A formula began to emerge. Rick’s group would encounter another group, and that group would either be actively hostile (one group, for instance, had commandeered a tank, and used it) or apparently friendly but secretly up to some serious nastiness (the aforementioned cannibals). Rick & co. would fight their way back to freedom, and (mostly) survive, but only at the cost of having to sink to new levels of brutality. At one point, Rick — having pointed out that as long as they’re not like the “walkers”, the zombies, they’re not entirely a lost cause — finds himself having to bite a chunk out of his opponents’ neck to win a desperate fight. Just like the zombies do. By the end of a storyline, the group are often so covered in blood — mostly other people’s — that they’re barely distinguishable from zombies anyway. Finally, Rick says: “This is how we survive… We tell ourselves that we are the walking dead…”
With the fifth season, the group arrive at a community that has managed to stave off the worst of this sorely-changed world’s ravages, and suddenly they find themselves in something like the civilised world they used to inhabit — but so battle-scarred and toughened by a series of utterly traumatising and degrading backs-to-the-wall experiences that they’re like homecoming veterans, totally incapable of sleeping because the quiet is too quiet, the calm too calm. At the same time, they don’t see this as an invitation to relax. Rather, they fear losing the edge the constant fight to survive has given them… But don’t worry, Rick & co., something terrible is bound to happen soon to bring those survival skills to the fore once more!
Another thing I like about the show — if like is the right word — is a quality it shares with a lot of the darker types of fiction and film I like, and which I’ve come to think of as bleakness. Bleakness is there, quietly, in the opening scenes of Alien, in the cold whiteness of the Nostromo’s interior and the getting-up-too-early feel of the crew waking from hypersleep, just as it’s there in the round-the-dining-table discussions about how they’re going to survive this killer alien out here in space; it’s there in the unforgiving landscapes of Walkabout, Picnic at Hanging Rock, and The Thing; it’s there in the all-encompassing labyrinth of love, lies and deception in Vertigo; it’s there in the disconnection between even the closest of people in The Silence; it’s there in the harshness of a fascist regime in Pan’s Labyrinth and the helplessness of children in The Institute; it’s there in the fragmented psyches of Ballard’s Atrocity Exhibition stories; it’s there in the cosmicism of Lovecraft. It’s pretty fair to say, where this blog is concerned, it’s never far away.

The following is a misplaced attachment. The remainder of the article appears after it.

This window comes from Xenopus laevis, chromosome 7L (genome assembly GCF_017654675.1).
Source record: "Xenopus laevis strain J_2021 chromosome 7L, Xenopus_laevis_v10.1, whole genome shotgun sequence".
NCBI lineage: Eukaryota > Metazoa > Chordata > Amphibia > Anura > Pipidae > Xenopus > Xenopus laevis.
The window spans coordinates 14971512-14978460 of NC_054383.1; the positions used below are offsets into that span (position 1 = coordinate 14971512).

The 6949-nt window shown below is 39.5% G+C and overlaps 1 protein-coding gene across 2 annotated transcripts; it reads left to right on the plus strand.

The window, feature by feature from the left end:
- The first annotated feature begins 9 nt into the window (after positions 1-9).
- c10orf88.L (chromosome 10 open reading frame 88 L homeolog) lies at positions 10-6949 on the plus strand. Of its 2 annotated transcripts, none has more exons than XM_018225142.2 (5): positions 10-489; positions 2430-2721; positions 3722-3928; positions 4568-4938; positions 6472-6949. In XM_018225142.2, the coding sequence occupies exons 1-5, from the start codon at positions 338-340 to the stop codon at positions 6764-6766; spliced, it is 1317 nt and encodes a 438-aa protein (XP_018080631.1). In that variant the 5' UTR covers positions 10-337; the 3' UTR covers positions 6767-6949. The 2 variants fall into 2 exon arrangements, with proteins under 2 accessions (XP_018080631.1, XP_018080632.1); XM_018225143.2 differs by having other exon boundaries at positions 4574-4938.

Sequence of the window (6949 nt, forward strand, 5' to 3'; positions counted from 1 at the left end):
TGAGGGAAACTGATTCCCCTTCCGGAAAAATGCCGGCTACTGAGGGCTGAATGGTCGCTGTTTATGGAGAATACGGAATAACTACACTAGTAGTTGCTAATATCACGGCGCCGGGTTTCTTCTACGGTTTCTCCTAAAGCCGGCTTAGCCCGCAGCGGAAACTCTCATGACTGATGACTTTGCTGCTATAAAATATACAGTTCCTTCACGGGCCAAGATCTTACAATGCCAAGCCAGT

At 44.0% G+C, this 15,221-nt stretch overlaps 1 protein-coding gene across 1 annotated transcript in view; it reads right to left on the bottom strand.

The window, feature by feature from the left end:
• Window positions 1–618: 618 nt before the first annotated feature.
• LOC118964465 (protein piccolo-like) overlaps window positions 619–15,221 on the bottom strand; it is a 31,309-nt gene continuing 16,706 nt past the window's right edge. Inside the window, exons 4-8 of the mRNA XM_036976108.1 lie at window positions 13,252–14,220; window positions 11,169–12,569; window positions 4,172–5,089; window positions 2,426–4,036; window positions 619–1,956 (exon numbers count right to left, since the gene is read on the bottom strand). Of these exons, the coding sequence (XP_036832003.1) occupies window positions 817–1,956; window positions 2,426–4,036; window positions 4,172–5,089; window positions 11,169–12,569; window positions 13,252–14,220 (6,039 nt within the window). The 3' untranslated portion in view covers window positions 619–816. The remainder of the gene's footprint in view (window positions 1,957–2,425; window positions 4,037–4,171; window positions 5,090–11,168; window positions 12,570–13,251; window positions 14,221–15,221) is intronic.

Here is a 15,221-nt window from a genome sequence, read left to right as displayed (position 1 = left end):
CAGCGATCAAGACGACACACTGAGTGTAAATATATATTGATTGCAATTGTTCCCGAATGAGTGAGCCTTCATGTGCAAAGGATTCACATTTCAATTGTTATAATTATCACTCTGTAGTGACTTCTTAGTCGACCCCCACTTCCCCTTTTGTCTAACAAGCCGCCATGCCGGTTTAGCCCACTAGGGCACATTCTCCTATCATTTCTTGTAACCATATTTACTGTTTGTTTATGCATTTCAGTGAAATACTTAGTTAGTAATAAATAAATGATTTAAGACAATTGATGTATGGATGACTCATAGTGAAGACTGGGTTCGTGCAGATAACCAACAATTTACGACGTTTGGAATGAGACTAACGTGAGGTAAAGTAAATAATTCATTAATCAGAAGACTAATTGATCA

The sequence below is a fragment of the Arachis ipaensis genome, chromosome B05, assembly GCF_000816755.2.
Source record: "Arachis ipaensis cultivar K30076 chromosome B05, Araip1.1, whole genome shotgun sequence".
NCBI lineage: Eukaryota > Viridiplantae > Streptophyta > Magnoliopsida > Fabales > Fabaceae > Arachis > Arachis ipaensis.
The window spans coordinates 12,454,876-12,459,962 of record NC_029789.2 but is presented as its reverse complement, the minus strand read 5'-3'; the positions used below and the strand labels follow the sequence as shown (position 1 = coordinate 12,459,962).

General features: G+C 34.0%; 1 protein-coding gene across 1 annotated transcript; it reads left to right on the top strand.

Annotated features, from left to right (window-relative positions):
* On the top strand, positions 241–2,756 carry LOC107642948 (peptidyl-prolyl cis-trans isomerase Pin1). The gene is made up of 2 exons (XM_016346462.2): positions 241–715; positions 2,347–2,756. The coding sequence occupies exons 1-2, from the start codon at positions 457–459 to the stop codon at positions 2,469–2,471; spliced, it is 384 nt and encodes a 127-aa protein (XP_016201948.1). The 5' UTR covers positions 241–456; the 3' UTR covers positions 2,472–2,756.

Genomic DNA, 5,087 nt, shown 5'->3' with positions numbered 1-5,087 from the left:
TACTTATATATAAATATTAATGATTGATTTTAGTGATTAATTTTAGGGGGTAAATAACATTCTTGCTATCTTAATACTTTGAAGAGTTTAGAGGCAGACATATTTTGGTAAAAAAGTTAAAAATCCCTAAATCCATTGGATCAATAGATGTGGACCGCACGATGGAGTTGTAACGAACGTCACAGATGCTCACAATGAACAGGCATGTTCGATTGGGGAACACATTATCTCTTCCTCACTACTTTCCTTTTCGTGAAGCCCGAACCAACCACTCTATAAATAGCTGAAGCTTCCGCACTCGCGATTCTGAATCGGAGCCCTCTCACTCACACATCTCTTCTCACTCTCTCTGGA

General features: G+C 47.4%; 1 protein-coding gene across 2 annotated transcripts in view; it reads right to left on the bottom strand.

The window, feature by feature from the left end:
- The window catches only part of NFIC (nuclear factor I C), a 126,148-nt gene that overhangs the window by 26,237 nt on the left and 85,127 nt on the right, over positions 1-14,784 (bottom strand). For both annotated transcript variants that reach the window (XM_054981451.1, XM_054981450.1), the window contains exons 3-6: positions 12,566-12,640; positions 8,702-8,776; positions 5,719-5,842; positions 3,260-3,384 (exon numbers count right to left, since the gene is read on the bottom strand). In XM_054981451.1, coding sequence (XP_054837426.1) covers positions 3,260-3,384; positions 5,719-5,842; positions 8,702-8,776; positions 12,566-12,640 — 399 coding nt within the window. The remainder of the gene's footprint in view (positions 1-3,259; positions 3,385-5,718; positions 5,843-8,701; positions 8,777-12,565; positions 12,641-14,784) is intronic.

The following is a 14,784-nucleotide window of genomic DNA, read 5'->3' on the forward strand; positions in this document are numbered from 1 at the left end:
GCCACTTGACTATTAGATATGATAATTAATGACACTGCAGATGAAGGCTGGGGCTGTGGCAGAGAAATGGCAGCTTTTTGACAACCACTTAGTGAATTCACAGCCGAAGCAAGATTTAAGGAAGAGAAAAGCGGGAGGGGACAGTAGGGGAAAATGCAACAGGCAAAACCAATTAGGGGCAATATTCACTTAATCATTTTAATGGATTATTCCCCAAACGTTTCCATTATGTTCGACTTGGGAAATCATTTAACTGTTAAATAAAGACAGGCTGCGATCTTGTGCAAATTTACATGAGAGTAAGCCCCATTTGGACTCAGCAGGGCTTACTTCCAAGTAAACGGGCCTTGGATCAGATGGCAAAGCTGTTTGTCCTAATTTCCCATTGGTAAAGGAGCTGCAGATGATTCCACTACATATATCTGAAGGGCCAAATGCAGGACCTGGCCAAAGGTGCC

This bleakness is perhaps best summed up as a disjunction between the humanity of the characters and the hostile, or simply uncaring world they inhabit. The Walking Dead has it to a particularly harsh degree, and the question, for me, is always: can they, these characters, hang on to their humanity in the face of such a dehumanising world?
With The Walking Dead, it’s a constantly uphill struggle. There’s no rest, no respite, otherwise there’s no show, and the characters will only be worn down by each loss, each set-back, each moral compromise. (Unless the final episode of season 11 has a happy ending!) And that’s perhaps the thing that has led to me slowing down my watching of the show: it’s just too relentless, at times, in its bleakness. (I confess, I’ve recently started to check Wikipedia to see when long-standing characters meet their inevitable demise, just so I’ve got some warning.) In a world where everyone is forced to be at least a little bit wicked, there’s never going to be any rest…